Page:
An agency has a duty to bargain any change in conditions of employment that has a more than de minimis impact on the working conditions of bargaining unit employees unless the change is covered by a negotiated agreement or the union waived its right to bargain. U.S. Dep’t of the Air Force, 355th MSG/CC Davis-Monthan AFB, Ariz., 64 FLRA 85, 89 (2009) (Davis-Monthan AFB); U.S. Dep’t of HHS, SSA, Balt., Md., 47 FLRA 1004, 1018-19 (1993). Although an agency has a right to assign work, it must bargain over the procedures it uses to exercise that right and appropriate arrangements for employees adversely impacted by its actions. 5 U.S.C. § 7106; Pension Benefit Guar. Corp., 59 FLRA 48, 50 (2003). In this case, the Respondent violated the Statute because it refused to bargain over a change in working conditions precipitated by a transfer of work that had a more than de minimis impact on working conditions of bargaining unit employees, and that was not covered by the CBA.
To determine whether a change is de minimis, the Authority considers the nature and extent of the effect, or the reasonable foreseeable effect, of the change on working conditions of bargaining unit employees. Davis-Monthan AFB, 64 FLRA at 89. The impact is reasonably foreseeable if the agency knew, or should have known, that it would impact employees when it made the change. Id. In this case, it was reasonably foreseeable that the Respondent’s decision to transfer Title XVI claims from the Maine DDS to the PR DPU would have a significant adverse impact on the working conditions of disability examiners in the PR DPU.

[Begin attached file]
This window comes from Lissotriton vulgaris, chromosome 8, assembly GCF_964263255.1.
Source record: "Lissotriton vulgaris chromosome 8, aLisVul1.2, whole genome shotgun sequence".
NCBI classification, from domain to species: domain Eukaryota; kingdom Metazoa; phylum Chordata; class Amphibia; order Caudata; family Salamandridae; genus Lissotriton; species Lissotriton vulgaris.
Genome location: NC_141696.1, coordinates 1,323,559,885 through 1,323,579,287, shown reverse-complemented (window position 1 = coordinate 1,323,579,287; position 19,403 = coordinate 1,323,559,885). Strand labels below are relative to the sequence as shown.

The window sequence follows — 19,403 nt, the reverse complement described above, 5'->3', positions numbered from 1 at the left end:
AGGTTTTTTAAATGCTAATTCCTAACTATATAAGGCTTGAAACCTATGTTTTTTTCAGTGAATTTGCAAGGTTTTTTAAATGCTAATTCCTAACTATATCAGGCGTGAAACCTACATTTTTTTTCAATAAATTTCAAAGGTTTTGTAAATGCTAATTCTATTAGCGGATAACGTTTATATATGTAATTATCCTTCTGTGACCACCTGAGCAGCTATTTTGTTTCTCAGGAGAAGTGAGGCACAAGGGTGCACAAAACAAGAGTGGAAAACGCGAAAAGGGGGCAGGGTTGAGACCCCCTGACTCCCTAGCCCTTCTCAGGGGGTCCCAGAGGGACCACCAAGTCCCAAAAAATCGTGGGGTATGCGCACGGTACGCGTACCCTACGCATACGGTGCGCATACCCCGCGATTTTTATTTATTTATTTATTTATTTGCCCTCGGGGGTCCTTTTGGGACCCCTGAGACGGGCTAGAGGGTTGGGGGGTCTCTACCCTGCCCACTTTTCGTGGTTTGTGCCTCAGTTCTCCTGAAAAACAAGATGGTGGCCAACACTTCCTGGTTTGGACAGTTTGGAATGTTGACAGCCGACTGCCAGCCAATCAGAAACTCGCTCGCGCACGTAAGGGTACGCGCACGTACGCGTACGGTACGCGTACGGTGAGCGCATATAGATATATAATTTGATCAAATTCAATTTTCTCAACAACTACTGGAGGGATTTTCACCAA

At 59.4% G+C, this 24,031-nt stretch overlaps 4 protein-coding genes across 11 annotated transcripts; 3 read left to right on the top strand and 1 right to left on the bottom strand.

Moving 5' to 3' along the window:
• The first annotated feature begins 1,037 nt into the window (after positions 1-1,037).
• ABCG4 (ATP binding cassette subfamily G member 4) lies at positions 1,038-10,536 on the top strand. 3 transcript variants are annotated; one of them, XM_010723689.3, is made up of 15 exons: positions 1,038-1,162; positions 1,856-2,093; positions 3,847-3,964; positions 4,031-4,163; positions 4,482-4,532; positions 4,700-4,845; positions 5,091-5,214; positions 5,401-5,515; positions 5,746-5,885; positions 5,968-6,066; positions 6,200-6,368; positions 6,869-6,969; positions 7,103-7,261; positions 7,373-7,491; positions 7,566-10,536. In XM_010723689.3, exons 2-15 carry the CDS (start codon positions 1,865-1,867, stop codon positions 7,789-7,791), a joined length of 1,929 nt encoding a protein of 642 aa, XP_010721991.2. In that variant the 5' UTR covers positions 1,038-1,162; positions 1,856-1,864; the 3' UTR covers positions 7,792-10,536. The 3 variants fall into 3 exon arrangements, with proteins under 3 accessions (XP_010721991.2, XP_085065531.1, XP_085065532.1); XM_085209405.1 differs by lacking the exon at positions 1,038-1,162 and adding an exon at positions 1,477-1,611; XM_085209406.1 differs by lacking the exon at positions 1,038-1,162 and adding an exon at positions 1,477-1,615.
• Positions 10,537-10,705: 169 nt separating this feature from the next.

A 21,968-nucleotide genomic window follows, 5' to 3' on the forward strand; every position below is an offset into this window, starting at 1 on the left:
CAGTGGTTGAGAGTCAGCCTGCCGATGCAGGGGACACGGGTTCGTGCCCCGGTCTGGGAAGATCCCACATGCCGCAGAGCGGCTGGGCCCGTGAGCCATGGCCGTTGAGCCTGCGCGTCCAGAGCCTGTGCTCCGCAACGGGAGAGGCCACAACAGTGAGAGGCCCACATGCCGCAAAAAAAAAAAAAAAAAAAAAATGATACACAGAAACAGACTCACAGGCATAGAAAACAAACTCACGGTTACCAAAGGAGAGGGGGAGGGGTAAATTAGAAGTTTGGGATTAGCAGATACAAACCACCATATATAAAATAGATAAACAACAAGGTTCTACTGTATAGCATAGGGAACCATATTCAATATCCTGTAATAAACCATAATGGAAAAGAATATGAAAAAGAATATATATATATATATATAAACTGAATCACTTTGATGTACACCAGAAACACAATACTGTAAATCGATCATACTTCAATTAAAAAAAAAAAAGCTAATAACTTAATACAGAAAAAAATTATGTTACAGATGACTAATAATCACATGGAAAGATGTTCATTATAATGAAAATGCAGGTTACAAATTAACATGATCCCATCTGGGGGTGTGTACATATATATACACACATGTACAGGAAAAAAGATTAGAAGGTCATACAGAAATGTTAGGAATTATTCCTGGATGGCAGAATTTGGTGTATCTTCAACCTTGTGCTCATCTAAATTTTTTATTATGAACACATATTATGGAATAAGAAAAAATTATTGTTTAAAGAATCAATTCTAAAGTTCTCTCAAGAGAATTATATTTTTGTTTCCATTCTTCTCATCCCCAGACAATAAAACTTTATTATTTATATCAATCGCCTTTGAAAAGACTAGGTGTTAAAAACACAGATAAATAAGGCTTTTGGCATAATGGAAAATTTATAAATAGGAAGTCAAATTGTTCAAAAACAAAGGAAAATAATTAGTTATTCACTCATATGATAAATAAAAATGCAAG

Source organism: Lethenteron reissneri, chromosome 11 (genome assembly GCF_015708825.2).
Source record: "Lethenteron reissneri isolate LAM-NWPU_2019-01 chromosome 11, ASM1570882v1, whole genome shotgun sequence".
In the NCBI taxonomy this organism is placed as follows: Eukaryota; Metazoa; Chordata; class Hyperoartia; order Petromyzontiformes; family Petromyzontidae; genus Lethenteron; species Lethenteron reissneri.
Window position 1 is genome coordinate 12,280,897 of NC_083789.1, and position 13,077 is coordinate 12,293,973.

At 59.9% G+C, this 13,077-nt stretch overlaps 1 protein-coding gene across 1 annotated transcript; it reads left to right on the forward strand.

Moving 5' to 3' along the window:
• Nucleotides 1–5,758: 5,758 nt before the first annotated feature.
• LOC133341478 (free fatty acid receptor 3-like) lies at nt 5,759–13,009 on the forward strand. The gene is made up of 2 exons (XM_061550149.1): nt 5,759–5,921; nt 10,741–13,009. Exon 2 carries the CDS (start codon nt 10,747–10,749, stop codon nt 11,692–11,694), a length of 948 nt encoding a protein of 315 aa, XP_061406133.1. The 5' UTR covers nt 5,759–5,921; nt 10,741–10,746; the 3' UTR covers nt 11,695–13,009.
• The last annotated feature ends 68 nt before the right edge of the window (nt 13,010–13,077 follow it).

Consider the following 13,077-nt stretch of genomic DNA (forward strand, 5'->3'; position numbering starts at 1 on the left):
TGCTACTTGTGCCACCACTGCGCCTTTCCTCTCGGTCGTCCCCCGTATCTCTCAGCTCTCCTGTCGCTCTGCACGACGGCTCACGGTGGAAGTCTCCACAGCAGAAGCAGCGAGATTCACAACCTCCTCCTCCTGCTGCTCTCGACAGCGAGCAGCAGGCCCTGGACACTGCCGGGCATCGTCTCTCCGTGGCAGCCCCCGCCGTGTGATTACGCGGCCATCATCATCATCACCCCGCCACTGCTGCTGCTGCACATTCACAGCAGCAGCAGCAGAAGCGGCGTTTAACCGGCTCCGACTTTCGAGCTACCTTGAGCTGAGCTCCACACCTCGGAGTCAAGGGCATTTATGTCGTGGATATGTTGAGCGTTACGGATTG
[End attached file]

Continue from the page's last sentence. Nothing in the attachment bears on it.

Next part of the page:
Before the transfer of work, examiners in the PR DPU only processed Title II claims from Puerto Rico. After the change, examiners in the office were required to process Title II and XVI claims from Maine. The fact that the Title XVI duties were included in the employees’ position descriptions did not excuse the Respondent from negotiating over the transfer of work because examiners in that office had never processed a high volume of claims originating from somewhere other than Puerto Rico. In assessing a change in conditions of employment, the Authority considers whether the employees actually performed the duties, not whether they were part of a position description. U.S. Dep’t of the Air Force, AFMC, Space & Missile Sys. Ctr., Detachment 12, Kirtland AFB, N.M., 64 FLRA 166, 174-75 (2009). While the analysis used to determine whether an applicant is disabled is the same under Title II and Title XVI, the processing of claims from a different state or territory involves more than rote application of a disability analysis. In this case, the Respondent did more than assign Title XVI claims to Disability Examiners who had previously processed claims under Title II. Respondent dramatically changed the way the examiners performed their duties and those changes would have been more than de minimis even if only claims made under Title II were transferred from Maine. In short, this case is about how the processing of claims and other office operations changed as a result of the claims transferred from Maine, than it is the Title under which the claims were filed.